The Digital Darkroom

revolutionary techniques to improve your images
By Dr J Floor Anthoni (2003-2006)
Note! this used to be a very long document, now split into three parts.
The darkroom is back with a vast array of sophisticated tools and techniques to improve your images. But it is a long road towards mastering it. With the help of this chapter we hope you will get there faster. One thing is sure: ignoring it puts your photography at a disadvantage. It is important that you, the photographer, become a digital darkroom master because no-one else knows what your photos should look like. And don't be disappointed if mastering the digital darkroom may take two or more years because it remains a joy for a lifetime.
Introduction to this chapter. The darkroom is back, leaving those who ignore it, at a disadvantage. 
The digital darkroom involves a series of conversions. First the real world is converted to film and the film to electronic image which must be immediately suitable for printing on photographic paper or by printing press. So knowledge of the various media is important.
The real world is registered on a 24x36mm film, but how much of it is relevant? Resolution or picture fineness or quality is often misunderstood.
The 3 bytes RGB code for colour but how is it done? How to calibrate the screen, scanner and printer?
go to part 2.  go to part 3
For suggestions, comments and corrections, please e-mail the author Floor Anthoni.
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In the era of the great beginning of photography, everyone used negative film to capture the right moment, but that was only the beginning of a work of art. The techniques employed in the darkroom would determine the outcome to such extent that each print was considered another original. Mastering the right choice of grade (contrastiness) of paper, dodging parts of the image and so on, were considered part of the art of photography and the results are there to witness.

Then colour photography came, which was much more demanding on the darkroom, and machines eventually won the battle. Diapositive (slide) films were introduced and slide projectors sold like sliced bread. Photographers shifted their attention from the darkroom to the moment that the photo was taken. With over and under exposures, fill flash and judicious lighting, and pre-arranged moments, the editing was done inside the camera. Post production simply consisted of throwing out what did not make it.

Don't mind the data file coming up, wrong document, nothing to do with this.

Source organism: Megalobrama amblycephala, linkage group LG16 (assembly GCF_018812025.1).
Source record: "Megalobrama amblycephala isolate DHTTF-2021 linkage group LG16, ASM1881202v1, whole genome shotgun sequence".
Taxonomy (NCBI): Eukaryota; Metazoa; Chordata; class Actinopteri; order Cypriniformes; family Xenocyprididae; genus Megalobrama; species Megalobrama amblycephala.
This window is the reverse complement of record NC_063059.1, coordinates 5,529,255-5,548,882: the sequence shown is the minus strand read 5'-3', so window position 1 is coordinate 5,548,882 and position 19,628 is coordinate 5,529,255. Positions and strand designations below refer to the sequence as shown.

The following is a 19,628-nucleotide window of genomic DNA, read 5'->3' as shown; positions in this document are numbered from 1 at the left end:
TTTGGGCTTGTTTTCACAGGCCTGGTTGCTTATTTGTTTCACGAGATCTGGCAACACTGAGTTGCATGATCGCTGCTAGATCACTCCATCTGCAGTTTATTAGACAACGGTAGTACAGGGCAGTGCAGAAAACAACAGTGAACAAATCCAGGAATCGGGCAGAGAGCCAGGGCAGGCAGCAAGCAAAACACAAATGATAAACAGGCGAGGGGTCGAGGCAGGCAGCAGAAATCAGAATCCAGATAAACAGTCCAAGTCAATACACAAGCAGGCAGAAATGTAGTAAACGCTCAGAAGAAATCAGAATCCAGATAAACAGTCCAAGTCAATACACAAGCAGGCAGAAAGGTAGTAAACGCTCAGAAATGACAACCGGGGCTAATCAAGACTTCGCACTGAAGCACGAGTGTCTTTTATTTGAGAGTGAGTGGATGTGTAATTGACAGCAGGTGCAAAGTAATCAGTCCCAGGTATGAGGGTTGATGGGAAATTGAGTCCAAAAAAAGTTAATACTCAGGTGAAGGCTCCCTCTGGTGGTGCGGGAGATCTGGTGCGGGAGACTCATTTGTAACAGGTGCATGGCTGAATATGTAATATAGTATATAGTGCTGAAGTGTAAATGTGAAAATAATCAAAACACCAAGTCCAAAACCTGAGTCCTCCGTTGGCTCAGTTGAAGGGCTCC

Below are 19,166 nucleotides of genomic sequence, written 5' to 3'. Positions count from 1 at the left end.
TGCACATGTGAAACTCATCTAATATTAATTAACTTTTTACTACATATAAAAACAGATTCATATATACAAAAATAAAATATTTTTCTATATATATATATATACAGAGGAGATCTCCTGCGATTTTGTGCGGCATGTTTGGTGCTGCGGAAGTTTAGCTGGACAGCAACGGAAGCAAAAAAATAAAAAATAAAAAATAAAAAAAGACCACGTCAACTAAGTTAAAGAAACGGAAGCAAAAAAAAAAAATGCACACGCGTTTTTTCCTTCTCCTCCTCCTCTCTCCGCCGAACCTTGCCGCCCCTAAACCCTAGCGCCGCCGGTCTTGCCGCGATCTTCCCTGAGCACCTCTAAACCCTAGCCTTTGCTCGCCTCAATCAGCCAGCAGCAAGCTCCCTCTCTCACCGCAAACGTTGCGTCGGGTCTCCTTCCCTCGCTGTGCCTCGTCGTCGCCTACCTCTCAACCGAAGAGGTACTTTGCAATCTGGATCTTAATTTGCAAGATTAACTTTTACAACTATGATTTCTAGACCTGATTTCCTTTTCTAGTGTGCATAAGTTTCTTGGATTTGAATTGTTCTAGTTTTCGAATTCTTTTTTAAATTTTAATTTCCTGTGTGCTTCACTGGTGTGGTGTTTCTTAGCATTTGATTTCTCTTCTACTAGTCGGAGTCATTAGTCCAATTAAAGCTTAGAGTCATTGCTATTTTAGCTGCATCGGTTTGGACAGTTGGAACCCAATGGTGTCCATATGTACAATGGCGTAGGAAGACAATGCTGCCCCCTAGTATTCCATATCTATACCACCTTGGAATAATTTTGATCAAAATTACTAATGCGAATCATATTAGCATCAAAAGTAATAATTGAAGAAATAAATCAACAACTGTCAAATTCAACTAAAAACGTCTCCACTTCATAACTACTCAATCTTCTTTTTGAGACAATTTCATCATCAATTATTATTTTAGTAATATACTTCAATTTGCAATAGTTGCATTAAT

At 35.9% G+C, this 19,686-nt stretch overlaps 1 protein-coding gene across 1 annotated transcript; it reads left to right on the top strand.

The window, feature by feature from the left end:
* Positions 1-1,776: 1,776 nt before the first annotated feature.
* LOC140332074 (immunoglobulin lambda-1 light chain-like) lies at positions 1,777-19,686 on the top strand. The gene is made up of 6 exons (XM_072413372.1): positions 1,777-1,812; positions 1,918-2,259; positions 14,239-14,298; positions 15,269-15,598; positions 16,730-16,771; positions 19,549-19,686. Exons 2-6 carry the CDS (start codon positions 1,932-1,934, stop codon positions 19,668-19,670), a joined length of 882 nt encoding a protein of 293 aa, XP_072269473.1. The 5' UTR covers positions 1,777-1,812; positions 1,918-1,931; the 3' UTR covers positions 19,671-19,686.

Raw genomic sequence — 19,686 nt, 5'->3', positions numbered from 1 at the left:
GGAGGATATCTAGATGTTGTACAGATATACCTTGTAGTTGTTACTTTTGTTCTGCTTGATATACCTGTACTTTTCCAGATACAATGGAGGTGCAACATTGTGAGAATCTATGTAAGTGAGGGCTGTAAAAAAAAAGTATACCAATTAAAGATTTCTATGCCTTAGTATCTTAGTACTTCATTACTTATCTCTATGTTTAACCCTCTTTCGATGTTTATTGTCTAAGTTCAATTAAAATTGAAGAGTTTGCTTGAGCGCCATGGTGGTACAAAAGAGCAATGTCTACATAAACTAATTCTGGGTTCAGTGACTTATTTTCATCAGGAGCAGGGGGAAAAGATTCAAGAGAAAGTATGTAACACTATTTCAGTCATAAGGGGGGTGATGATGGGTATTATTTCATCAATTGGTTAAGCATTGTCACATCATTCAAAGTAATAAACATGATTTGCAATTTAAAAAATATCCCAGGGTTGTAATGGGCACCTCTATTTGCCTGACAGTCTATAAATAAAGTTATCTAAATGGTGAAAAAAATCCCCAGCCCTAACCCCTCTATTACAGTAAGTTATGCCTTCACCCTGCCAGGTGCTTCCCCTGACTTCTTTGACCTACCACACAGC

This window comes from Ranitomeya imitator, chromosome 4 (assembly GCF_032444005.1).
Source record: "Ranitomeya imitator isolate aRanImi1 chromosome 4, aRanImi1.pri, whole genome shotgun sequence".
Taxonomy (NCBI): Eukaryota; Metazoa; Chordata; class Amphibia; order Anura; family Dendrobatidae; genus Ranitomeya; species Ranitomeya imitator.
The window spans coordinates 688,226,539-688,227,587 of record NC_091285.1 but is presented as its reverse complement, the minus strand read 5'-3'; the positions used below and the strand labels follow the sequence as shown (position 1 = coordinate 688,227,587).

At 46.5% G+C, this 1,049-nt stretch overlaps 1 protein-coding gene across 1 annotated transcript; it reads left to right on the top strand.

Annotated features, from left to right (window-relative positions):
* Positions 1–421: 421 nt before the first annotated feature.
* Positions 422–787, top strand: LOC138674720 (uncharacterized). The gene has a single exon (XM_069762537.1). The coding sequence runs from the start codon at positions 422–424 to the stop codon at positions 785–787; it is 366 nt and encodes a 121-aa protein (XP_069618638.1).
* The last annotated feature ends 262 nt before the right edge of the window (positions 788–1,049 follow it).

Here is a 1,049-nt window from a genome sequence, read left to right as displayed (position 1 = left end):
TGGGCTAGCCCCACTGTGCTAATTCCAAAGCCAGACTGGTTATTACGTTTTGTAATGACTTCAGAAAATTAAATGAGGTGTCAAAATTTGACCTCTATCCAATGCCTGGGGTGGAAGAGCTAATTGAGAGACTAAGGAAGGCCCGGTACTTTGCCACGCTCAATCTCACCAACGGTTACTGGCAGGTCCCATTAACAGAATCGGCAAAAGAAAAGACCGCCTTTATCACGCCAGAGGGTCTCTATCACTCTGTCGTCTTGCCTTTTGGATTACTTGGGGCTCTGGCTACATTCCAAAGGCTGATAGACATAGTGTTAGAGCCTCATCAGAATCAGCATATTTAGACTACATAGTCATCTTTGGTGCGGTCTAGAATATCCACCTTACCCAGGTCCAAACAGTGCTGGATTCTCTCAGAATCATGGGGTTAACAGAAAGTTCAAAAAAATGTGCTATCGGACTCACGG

But now the digital era has arrived, even digital cameras with instantaneous results. Images can now be viewed on computer screens and powerful video projectors are gradually replacing the slide projector. Soon perhaps all photographic materials will become obsolete. But for the moment we live in the transitional period between film and digital camera. It is an era in which we can have the benefits of all existing systems, benefits which will make your images look better than ever before, but it is not easy. So why would you wish to tinker with the image you produced? Isn't it a form of cheating?

Think again about why you want to take photos. Invariably you want to capture a magical moment. But why is it that so many photos don't make it? Why do you need to throw so many away? Isn't that another form of cheating by showing only what passed the test? Why would you burden your spectator with unintentional blemishes like:

Just imagine you had a tool that would enable you to remove all of the above while adding more quality as well? You would need less film. Your shoots would become less critical and stressful and you would be more economically secure. Well, this tool has arrived, the digital darkroom, the perfect tool to make your photos look the way they were meant to be; the opportunity to respect your own work by giving it some after care; the opportunity for amateur photographers to make more impact.

In this chapter we will explore the new digital darkroom techniques which begin with a photographic image or a digital scan. Without realising it, the digital world introduces new problems. People don't realise that a digital image cuts the real world into millions of little pixels, each with its own colour and intensity. So the continuity of shapes is shattered and this introduces additional problems: